Every year, global PR agency Edelman unveils its “Trust Barometer,” which aims to educate media, businesses and government on the status of public trust. Given that 2016 was largely considered the year of “post-truth,” it’s unlikely that many will be surprised at this year’s results. Looking through a Canadian lens, here are a few insights that we found particularly jarring but worth knowing as communicators put their yearly plans into place.
Trust in Canadian institutions has fallen since last year
The report found that less than half of Canadians now trust their institutions (49%), which sits in line with the rest of the world (47%). For reference, Edelman classifies institution as government, business, media and non-government-organizations (NGOs). Given that 2 in 3 countries are now considered “distrusters,” PR professionals within a multinational corporation must take these stark differences into account. A prominent theme within last year’s World PR Forum, Elite Communicator’s Christie Smith shared her key strategies for engaging in effective cross-cultural communications.
Media and Government remain the least trusted
While trust has declined amongst all four measured types of institutions, media saw the largest decline and government remains the most mistrusted. This is especially startling, given the media’s role of keeping government’s accountable to the general public. It’s no doubt that fake news has had a significant impact on this. In December, an Ipsos survey commissioned by BuzzFeed found that fake news headlines fooled American adults about 75% of the time. We wonder if Canadians would have fared better?
But don’t let the numbers depress you – trust in earned media has not dried up completely. In fact, Edelman also found that 71% of consumers rely on third-party sources for buying decisions and that 80% of them will regularly use traditional media sources to find brand information. PR professionals should be working even harder to facilitate good media relationships. CNW detailed some valuable tips for communicators seeking to bolster their position with media.
Companies need to go back to basics
For organizations looking to build back public trust, they need to start internally. According to Edelman’s findings, almost two-thirds of respondents rated employee treatment as imperative to building (or re-building) credibility. This can be achieved through good internal communications within the organization – in case you need more proof that corporate communications is an essential function.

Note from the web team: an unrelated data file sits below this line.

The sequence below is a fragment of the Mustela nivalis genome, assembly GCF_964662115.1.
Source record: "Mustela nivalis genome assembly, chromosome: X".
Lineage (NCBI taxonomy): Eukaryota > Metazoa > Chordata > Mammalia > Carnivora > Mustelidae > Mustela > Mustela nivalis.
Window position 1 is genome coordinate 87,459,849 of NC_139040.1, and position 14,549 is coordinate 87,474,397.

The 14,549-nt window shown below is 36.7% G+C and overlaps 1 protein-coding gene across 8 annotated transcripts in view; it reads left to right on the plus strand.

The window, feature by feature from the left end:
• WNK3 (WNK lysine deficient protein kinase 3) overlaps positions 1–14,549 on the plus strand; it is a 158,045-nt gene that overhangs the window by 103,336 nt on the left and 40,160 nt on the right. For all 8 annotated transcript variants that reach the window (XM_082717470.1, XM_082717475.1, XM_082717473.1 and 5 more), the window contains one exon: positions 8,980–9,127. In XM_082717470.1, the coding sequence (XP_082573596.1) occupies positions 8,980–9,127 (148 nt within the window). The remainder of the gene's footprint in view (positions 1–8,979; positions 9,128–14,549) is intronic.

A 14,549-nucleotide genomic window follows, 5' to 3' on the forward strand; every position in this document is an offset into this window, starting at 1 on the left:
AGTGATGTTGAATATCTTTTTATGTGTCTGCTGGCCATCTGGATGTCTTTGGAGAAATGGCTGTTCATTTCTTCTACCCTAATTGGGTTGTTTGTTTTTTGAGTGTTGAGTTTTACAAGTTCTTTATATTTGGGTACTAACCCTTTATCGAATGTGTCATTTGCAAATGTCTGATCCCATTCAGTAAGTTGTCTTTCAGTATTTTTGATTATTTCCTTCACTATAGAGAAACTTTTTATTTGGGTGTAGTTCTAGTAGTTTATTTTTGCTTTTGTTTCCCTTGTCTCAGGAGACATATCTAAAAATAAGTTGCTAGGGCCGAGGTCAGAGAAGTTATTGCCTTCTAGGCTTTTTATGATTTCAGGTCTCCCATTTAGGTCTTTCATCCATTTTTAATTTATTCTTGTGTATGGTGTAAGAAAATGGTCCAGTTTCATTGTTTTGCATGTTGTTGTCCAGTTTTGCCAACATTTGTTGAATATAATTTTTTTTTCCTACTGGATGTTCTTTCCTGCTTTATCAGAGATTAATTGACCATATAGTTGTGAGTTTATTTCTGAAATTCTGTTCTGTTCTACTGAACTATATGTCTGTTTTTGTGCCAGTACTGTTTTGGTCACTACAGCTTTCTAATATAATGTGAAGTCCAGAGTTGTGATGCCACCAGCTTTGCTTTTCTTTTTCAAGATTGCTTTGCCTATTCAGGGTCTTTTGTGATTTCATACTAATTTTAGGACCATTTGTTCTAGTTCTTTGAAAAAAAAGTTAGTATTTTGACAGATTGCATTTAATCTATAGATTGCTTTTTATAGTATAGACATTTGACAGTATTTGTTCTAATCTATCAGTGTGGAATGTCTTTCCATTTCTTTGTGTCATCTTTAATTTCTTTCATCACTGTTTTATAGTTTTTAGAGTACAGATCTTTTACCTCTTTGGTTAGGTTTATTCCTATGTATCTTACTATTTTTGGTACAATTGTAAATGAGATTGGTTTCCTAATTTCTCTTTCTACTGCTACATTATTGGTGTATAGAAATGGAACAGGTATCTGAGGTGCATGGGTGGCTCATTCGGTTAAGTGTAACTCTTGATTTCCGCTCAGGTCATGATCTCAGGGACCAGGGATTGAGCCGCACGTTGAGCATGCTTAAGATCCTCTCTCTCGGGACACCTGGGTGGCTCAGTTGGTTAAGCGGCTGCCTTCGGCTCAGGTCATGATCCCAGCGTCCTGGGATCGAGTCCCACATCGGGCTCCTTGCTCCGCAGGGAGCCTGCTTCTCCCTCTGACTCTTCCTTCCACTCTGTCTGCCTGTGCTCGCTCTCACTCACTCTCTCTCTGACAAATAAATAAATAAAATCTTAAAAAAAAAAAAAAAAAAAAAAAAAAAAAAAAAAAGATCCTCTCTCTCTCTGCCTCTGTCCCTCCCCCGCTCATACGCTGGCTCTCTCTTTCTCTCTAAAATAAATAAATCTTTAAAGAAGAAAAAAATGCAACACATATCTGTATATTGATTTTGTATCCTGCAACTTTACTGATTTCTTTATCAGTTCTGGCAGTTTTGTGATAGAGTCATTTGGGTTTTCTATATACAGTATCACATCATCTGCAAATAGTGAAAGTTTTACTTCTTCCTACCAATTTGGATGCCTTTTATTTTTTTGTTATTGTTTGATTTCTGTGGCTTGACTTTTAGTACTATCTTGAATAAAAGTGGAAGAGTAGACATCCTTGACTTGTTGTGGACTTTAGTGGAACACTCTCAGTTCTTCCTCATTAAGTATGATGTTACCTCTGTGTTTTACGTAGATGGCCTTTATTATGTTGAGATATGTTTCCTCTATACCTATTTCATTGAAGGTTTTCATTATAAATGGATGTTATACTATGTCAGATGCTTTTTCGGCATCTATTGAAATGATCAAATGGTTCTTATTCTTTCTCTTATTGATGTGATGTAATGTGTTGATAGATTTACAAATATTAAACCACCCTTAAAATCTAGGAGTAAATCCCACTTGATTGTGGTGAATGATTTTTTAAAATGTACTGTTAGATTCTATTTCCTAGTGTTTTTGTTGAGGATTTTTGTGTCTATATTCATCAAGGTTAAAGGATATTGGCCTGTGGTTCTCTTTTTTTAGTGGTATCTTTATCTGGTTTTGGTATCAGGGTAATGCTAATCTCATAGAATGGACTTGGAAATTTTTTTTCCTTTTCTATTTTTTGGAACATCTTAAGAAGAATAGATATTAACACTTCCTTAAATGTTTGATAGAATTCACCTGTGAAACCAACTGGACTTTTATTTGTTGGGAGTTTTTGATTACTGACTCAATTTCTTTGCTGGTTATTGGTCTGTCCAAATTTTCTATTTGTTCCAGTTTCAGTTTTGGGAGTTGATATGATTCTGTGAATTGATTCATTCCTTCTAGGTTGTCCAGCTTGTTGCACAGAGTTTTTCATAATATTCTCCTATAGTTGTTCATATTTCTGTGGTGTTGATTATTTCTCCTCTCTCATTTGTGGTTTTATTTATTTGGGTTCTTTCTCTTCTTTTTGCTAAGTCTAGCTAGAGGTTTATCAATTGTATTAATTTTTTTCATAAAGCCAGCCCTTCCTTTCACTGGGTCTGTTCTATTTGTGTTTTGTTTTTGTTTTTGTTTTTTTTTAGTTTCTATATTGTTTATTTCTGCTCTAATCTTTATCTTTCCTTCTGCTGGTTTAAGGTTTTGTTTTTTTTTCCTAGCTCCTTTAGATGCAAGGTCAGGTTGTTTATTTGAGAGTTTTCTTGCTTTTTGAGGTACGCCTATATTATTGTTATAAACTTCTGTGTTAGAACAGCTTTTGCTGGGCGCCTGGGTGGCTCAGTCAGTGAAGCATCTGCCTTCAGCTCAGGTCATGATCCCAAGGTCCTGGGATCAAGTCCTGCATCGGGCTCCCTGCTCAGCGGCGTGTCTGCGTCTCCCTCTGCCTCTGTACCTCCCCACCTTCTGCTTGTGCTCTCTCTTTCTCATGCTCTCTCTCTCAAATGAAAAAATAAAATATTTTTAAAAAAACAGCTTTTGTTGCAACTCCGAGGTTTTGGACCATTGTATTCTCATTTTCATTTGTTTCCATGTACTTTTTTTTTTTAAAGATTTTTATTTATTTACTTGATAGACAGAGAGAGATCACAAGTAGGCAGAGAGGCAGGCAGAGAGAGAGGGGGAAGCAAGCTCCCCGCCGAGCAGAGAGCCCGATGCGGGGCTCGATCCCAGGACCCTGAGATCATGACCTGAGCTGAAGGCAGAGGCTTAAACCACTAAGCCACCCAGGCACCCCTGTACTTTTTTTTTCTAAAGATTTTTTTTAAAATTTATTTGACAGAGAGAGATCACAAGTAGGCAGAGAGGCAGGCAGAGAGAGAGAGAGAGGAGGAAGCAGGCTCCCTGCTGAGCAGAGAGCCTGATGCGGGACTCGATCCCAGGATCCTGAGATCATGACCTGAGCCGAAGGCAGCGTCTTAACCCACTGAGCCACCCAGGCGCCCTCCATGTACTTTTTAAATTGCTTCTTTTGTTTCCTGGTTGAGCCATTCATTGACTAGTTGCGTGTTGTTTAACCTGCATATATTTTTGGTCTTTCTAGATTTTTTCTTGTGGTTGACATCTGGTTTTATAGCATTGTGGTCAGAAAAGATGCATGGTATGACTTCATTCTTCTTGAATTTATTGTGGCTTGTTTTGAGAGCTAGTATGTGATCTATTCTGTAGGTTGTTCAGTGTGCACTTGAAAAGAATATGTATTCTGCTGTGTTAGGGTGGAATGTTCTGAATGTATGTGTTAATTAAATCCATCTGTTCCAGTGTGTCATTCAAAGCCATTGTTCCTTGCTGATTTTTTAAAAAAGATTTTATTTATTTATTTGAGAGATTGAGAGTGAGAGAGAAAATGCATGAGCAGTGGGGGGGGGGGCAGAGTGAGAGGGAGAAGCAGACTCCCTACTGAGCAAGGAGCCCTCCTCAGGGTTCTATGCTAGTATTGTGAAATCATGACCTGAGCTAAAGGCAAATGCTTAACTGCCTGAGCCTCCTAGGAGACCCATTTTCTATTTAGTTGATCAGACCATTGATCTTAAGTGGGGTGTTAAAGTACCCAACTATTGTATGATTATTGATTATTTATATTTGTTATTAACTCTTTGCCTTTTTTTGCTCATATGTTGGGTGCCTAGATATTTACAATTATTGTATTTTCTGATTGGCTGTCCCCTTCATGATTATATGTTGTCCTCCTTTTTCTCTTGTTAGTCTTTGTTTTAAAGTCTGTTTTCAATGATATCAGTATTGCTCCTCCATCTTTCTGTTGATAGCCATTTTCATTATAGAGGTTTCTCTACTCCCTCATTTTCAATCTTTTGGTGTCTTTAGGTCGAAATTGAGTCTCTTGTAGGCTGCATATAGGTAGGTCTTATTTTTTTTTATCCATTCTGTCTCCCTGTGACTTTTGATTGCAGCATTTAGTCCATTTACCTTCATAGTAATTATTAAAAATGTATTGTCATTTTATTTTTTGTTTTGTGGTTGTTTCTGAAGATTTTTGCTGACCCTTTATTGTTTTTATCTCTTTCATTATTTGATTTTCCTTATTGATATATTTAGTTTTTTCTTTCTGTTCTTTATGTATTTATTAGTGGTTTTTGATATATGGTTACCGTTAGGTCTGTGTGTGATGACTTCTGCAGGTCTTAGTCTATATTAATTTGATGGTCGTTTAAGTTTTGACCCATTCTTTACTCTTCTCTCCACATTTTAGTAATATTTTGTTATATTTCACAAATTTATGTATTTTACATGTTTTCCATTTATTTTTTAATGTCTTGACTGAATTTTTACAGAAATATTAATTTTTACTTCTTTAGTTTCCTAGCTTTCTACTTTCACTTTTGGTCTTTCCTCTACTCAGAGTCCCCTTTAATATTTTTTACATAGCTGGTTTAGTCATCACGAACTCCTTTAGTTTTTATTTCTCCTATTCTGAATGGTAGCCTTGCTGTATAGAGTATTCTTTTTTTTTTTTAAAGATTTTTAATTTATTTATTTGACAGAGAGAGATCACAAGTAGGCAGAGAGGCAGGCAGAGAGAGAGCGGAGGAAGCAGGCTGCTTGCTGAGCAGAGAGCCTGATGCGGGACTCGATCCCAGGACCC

A vast majority of respondents also want companies to listen more to their customers. Implementing a data-driven listening strategy will help your team uncover audience needs, enabling you to proactively create communications initiatives.
Employees are your most credible resource
Sometimes your CEO may not be the best spokesperson. This is especially the case when it comes to issues around employee/customer treatment and crisis handling; both are places where an effective communications team comes into play. Here are some best practices for ensuring that your spokesperson is properly prepared.
Work with instead of for people
For decades, institutions held the highest form of influence and authority, doing things “for” people. There’s no doubt that the power of influencer has shifted in favour of the public, who use influence to reject established authority. This is most evident in the rise of livestreaming, user-generated content, and influencer marketing. We are all capable of sharing news in real-time and organizations are expected more than ever before to work with the public in order to meet their needs.
If you haven’t already, consider including those three strategies in your communications plan ASAP.
What stats stuck out to you most? Tell us in the comments below, or tweet us @Cision_Canada.